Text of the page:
Postnatal Exercise Classes are specific workouts designed for women who have recently given birth. When performed correctly, these types of exercise aim to reconnect your core and pelvic floor muscles, build strength, and relieve the physical aches and pains of new motherhood.
Once you have the all-clear from your doctor, you can begin postnatal exercise classes as early as 6 weeks postpartum. It’s important to take it slowly and easily. It is also crucial you work with a practitioner who is experienced with postnatal recovery, as particular exercises are very different to standard classes.
What type of Postnatal Exercise Classes are best for new mothers?
For birth recovery and pelvic floor activation, postnatal Pilates is ideal. However, you’ll need to make certain adjustments to ensure the practice is safe for your body as you recover. To start mobilizing the body gently, postnatal yoga is another wonderful option. Yoga also has an incredible ability to ease stress and anxiety. This is especially helpful for anyone finding the demands of having a newborn difficult.
When is the right time to begin postnatal exercise classes?
You can begin postnatal exercise classes as early as 6 weeks postpartum. Once you receive the all-clear from your doctor at your 6-week checkup, it is safe to begin. But remember, postnatal classes should be different and more targeted than “regular” exercise classes. Some exercises and positions should be limited, changed, or avoided entirely.
A detailed guide to birth recovery exercises:
Here is a guide to safely engaging in postnatal exercise classes, and what you should expect to be doing at each stage of your recovery:
6-12 Weeks Postpartum
· Start slowly and mindfully. Take as much rest throughout classes as you need.
· Avoid deep or uncomfortable stretching around your hips & pelvis (especially if you have had stitches)
· Always focus on deep, slow breathing. Your diaphragm is one of your core muscles, so breathing deeply and effectively is one of the best ways you can rehabilitate your core function.
· Practice connecting and releasing your pelvic floor muscles. This is best done alongside your deep breathing – inhale to relax the pelvic floor, exhale to lift and engage.
· Perform gentle exercises on all-fours kneeling, laying on your back and side-lying.
· At this stage always keep head down when laying on the back – no “crunches” or curl-ups.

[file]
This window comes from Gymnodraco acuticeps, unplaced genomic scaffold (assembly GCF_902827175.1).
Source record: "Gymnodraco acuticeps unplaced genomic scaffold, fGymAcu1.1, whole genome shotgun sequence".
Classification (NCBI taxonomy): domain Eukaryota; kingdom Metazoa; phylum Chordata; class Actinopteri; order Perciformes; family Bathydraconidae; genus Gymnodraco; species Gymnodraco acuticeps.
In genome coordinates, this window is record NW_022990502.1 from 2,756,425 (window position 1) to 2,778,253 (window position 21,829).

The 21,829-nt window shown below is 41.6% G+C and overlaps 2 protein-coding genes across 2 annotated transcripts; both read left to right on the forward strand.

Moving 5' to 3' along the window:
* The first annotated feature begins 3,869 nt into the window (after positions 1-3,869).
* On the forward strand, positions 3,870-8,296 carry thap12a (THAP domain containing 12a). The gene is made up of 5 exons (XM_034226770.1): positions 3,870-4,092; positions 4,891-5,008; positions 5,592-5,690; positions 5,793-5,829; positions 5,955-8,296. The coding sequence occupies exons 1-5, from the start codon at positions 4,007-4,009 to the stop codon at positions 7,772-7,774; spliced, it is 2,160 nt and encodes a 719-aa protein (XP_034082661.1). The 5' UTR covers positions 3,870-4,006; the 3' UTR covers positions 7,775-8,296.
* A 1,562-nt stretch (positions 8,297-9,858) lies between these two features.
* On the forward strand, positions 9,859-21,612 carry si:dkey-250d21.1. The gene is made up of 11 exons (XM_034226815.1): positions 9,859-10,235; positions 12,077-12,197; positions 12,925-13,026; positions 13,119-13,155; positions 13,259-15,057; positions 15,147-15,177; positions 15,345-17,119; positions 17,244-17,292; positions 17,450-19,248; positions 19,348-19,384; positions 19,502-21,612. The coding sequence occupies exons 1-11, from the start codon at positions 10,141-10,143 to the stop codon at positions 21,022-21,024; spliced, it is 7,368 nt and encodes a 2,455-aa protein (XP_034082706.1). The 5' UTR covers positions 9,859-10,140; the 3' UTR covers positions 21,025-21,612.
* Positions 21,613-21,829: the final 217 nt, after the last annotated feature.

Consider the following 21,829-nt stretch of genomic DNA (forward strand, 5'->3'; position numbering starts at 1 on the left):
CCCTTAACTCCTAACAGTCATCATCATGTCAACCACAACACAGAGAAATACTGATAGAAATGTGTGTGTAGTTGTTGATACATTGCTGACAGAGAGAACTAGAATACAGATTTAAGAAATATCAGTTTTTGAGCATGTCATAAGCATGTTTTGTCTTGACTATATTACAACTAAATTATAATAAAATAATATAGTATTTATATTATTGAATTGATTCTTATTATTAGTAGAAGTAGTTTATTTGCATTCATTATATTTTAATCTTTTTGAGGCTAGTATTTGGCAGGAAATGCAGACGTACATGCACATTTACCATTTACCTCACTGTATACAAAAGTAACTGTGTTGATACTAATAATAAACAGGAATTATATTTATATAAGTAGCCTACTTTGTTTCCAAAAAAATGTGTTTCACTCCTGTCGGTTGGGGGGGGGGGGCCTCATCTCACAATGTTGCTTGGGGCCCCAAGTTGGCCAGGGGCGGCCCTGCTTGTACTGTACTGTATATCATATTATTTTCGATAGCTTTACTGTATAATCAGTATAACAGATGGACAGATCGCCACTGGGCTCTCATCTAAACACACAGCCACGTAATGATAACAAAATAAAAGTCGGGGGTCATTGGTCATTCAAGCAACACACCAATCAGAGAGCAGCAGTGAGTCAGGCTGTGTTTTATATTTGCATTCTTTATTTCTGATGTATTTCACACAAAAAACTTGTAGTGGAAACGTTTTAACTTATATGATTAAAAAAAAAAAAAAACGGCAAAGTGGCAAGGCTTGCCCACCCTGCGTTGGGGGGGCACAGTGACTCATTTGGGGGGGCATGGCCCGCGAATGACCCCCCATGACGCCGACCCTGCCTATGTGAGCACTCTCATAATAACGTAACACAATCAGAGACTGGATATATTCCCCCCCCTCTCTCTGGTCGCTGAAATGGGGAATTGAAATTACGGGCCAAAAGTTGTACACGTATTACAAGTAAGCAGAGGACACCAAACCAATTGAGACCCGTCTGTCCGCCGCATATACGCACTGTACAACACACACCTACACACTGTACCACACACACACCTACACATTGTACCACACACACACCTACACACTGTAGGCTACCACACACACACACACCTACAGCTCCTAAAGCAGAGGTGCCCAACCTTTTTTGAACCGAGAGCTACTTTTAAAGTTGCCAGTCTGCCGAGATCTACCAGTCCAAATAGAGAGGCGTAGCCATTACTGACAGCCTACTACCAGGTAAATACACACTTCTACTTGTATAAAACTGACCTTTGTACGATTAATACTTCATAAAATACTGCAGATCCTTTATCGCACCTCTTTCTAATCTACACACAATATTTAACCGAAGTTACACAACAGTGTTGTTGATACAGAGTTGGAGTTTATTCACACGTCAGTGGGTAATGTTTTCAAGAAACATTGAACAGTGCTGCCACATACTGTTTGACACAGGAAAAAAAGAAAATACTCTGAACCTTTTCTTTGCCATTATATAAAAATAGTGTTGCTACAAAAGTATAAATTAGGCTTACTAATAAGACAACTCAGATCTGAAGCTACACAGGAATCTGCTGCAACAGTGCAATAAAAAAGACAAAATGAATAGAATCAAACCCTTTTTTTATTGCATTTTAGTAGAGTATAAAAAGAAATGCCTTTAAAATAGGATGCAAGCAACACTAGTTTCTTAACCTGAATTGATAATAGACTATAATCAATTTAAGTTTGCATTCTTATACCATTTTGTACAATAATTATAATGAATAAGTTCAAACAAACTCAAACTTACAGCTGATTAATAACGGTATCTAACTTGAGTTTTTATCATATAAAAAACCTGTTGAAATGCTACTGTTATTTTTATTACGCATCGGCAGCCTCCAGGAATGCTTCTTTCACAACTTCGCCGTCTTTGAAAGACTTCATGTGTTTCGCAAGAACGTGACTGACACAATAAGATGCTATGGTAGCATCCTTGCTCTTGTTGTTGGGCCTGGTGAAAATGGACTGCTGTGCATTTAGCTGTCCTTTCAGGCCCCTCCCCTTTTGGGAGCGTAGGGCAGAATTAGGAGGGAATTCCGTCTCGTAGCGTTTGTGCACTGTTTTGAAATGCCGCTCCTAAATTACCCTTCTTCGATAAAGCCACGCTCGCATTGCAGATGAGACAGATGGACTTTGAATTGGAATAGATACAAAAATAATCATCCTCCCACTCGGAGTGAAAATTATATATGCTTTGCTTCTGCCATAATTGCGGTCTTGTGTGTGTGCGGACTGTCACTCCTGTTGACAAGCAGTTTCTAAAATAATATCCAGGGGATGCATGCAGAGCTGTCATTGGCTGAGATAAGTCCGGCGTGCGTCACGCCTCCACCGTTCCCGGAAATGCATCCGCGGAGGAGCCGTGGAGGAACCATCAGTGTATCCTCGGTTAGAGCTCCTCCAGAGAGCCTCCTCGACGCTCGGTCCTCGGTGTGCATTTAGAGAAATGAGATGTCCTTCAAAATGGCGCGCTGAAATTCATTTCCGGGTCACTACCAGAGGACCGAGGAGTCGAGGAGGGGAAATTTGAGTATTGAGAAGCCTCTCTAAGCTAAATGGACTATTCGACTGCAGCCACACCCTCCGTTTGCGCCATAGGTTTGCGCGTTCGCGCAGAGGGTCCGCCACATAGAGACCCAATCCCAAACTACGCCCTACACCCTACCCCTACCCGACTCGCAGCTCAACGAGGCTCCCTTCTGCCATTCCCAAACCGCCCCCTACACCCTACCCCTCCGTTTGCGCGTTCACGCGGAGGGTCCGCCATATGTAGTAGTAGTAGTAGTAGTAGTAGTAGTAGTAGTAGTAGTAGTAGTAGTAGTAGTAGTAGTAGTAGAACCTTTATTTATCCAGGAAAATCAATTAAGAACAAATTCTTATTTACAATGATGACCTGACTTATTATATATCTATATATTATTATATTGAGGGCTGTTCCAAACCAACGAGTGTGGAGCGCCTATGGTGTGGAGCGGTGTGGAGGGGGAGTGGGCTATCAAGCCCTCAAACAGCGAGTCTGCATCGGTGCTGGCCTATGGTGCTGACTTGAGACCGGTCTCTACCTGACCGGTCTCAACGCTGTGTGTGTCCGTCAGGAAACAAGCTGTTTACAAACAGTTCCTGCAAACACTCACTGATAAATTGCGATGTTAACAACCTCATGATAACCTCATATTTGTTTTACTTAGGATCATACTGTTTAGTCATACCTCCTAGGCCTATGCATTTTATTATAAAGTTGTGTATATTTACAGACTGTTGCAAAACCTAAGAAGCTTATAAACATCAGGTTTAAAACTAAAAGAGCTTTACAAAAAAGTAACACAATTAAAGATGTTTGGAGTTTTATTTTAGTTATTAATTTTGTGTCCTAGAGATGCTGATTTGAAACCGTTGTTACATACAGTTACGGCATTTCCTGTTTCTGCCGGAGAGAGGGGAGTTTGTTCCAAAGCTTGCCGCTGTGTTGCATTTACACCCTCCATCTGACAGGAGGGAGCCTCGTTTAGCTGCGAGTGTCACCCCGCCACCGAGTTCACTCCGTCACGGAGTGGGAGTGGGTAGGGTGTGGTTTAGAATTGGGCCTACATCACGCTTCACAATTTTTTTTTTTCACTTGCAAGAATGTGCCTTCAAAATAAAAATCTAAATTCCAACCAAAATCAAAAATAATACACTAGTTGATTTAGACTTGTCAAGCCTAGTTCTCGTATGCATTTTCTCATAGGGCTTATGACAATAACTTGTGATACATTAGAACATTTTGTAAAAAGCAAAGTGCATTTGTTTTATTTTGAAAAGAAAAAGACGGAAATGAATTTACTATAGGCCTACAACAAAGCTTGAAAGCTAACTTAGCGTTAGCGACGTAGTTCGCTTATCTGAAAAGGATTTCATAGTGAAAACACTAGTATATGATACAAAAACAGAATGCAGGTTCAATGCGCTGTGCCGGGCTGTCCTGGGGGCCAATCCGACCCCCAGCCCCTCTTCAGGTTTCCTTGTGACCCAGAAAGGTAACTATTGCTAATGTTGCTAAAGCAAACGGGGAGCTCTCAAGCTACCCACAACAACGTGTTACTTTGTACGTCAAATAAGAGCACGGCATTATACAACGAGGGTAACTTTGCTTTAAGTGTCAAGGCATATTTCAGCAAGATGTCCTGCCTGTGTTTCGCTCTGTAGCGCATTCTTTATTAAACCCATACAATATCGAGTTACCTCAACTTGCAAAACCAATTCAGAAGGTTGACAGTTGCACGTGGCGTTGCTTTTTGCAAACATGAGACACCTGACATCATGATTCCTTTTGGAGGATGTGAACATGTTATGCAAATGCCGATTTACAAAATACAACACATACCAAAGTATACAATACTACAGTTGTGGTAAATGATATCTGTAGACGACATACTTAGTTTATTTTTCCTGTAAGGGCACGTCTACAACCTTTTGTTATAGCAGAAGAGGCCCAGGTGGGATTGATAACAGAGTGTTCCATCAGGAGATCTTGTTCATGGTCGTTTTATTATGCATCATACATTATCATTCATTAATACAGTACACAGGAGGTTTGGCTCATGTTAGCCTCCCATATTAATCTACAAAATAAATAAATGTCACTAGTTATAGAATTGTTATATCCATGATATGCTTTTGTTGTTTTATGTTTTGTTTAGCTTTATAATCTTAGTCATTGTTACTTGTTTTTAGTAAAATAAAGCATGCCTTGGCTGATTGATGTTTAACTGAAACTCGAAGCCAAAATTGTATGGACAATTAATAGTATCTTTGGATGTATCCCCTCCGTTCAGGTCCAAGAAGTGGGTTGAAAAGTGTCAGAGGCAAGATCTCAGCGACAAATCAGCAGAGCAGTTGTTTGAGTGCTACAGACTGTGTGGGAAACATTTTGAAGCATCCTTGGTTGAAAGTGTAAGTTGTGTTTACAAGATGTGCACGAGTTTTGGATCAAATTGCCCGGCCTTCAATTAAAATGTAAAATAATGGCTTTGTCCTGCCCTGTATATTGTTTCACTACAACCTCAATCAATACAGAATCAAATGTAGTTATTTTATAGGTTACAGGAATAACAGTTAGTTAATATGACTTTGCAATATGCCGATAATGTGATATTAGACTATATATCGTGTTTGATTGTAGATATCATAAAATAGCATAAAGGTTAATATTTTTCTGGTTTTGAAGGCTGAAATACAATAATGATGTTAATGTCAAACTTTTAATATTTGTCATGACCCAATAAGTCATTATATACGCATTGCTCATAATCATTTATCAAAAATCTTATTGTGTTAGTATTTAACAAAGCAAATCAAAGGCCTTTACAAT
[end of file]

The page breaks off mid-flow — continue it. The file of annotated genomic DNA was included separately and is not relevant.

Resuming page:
13-18 Weeks Postpartum
· Here you can start to include more standing balancing postures (near a wall for added support and to avoid injury if needed)
· Start adding load to upper body strength exercises
· At this stage it is important to continue connecting and releasing core and pelvic floor muscles
· You can also start adding resistance bands and small weights to exercises for additional challenge
19 Weeks Postpartum and Beyond
· By 5 months after the birth of your baby, you can start to return to pre-pregnancy exercises as long as your body is continuing to heal (you should not be experiencing any pain or incontinence)
· Continue to add resistance and small weights for challenge
· Continue upper body and more challenging core strength work such as plank and side plank holds
What are the benefits of Postnatal exercise classes?
There are so many benefits to starting postnatal exercise classes. In addition to helping balance hormones and start building strength, here are a few other advantages:
Gentle and specific postnatal exercise will improve your recovery time
Rebuilding strength in the body and reconnecting your core muscles will allow you to start moving again with ease. Mobilizing tight areas of the body can increase blood flow and relieve tension to tight muscles.
Help your posture return to pre-pregnancy
Your posture changes throughout pregnancy as the weight of the baby causes your pelvis to tilt forward. After you give birth, your body does not automatically return to its pre-baby posture. Postnatal classes can realign your spine and relieve lower back pain, pelvic pain, and neck pain.
Postnatal Exercise Can Make Future Pregnancies Easier
It is important to build your body back to a baseline of strength before you consider falling pregnant again. Each subsequent pregnancy will place additional stress on your body. Postnatal Pilates, in particular, can provide a good base of support.
Exercise can help your mental health
We all know that exercise is good for our mental health, especially when it comes to reducing anxiety and stress. Having a newborn baby is both physically and mentally demanding. Allowing time for yourself to exercise increases endorphins (feel-good hormones), regulates your nervous system and increases blood blow to your brain and body.
Exercise helps you to sleep better
Regular and gentle exercise has a positive effect on calming your nervous system, therefore providing better sleep. Your nervous system is responsible to helping to balance hormones and this is crucial as your body adjusts in the postpartum period.
Postnatal exercise classes are completely safe for you to practice as soon as 6 weeks post birth. It will aid your recovery and relieve stress. However, remember before beginning any fitness plan, always visit your doctor.